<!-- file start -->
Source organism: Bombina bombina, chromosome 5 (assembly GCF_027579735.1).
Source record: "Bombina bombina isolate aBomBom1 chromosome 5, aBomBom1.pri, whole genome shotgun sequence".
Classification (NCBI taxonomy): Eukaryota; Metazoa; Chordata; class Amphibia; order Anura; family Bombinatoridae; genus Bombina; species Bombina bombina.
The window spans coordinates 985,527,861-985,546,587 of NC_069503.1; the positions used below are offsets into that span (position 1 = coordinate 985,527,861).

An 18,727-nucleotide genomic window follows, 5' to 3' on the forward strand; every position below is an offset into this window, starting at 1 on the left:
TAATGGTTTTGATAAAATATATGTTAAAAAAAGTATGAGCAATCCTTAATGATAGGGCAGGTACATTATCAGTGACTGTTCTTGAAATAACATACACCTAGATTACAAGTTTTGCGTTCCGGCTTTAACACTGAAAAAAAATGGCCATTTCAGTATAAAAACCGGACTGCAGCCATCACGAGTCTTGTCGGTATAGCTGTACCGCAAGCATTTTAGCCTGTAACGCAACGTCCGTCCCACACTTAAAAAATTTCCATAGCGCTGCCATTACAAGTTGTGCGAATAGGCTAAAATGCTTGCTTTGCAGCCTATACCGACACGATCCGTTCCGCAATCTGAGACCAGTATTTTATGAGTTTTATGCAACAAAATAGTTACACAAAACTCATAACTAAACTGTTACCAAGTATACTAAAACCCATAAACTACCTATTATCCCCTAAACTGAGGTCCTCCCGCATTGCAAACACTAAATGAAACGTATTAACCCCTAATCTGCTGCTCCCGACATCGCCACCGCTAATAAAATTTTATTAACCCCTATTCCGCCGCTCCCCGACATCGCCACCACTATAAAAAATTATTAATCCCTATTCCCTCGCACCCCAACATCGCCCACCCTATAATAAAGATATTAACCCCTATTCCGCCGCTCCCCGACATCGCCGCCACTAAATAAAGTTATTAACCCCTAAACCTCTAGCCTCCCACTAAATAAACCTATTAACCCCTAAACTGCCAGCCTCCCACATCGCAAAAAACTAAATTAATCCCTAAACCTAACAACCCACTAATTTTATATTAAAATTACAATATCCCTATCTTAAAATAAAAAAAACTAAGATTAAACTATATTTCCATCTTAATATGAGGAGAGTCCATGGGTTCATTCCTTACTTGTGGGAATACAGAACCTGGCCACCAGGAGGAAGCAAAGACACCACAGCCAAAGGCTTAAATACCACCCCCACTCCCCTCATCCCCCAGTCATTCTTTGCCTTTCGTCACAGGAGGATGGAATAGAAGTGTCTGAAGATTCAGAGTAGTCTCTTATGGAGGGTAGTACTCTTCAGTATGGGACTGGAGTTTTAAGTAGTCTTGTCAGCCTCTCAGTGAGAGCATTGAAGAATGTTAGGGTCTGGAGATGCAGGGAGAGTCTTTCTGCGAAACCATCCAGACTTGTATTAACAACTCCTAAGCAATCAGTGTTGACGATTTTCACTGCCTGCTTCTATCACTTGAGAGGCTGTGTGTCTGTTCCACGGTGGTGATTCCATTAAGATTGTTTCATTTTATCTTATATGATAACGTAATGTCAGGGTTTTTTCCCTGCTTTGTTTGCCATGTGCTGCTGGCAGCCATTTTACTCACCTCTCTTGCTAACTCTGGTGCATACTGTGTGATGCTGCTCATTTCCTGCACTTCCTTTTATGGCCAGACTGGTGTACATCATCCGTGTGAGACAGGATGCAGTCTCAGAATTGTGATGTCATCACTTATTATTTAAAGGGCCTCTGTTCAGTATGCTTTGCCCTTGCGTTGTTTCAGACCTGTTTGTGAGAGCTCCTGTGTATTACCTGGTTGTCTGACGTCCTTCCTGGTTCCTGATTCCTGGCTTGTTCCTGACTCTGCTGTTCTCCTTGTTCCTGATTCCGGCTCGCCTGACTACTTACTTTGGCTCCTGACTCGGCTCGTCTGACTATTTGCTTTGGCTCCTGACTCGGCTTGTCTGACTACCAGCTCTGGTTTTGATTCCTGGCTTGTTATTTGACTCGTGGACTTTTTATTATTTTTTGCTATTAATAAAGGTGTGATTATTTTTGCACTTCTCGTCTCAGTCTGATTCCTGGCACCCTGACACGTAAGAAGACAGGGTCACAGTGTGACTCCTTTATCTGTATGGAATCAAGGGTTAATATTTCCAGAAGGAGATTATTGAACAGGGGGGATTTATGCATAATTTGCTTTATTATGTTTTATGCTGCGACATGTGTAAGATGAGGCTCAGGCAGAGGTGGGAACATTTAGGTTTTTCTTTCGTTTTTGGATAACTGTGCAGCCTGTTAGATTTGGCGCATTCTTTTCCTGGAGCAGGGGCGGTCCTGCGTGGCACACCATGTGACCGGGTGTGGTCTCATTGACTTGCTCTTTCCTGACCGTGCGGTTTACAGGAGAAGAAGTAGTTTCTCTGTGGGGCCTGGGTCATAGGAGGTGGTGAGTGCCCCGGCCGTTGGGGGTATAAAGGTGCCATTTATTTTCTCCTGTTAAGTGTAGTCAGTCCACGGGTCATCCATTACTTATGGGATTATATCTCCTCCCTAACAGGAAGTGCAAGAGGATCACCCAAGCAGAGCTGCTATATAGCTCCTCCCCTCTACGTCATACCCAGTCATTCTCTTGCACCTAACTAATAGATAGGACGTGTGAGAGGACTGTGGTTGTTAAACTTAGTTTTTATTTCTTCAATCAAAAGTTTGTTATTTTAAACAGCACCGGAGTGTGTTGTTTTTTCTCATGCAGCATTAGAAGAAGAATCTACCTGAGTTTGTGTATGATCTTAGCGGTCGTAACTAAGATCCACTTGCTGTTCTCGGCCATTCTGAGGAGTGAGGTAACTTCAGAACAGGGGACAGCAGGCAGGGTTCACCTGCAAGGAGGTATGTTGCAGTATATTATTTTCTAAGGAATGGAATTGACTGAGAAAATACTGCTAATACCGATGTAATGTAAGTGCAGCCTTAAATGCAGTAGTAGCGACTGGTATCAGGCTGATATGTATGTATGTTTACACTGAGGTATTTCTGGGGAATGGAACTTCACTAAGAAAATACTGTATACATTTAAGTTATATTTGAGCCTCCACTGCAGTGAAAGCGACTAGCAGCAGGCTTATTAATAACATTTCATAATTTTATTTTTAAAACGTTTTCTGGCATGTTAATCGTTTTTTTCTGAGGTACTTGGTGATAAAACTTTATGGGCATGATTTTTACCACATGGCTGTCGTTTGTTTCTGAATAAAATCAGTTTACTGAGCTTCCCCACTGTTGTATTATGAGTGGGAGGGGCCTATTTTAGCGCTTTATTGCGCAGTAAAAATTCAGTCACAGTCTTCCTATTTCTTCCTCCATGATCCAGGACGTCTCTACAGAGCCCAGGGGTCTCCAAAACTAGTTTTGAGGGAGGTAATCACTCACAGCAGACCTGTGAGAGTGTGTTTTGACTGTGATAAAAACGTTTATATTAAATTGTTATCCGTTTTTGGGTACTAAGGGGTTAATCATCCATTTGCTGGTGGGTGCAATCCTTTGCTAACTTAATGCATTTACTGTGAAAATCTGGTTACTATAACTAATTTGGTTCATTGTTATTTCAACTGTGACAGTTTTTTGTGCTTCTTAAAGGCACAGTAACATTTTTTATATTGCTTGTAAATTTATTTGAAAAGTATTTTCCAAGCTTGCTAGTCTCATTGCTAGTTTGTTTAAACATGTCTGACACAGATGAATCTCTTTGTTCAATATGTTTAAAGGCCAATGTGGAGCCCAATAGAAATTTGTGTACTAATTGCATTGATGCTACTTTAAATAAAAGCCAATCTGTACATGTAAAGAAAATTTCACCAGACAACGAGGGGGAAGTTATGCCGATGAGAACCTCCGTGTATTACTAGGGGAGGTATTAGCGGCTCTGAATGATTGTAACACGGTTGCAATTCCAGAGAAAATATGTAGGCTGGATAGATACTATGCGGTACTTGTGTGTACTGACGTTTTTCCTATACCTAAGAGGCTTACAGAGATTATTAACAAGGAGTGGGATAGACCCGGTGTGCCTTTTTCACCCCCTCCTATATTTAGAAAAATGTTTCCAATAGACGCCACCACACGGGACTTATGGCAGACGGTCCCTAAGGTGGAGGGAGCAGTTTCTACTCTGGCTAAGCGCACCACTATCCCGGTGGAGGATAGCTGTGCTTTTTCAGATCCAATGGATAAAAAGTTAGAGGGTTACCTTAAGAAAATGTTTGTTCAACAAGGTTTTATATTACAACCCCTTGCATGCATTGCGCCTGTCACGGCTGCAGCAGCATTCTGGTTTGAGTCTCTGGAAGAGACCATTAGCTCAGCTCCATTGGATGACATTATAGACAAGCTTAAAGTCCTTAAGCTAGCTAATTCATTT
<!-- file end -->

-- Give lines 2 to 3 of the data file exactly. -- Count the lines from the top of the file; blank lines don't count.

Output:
Source record: "Bombina bombina isolate aBomBom1 chromosome 5, aBomBom1.pri, whole genome shotgun sequence".
Classification (NCBI taxonomy): Eukaryota; Metazoa; Chordata; class Amphibia; order Anura; family Bombinatoridae; genus Bombina; species Bombina bombina.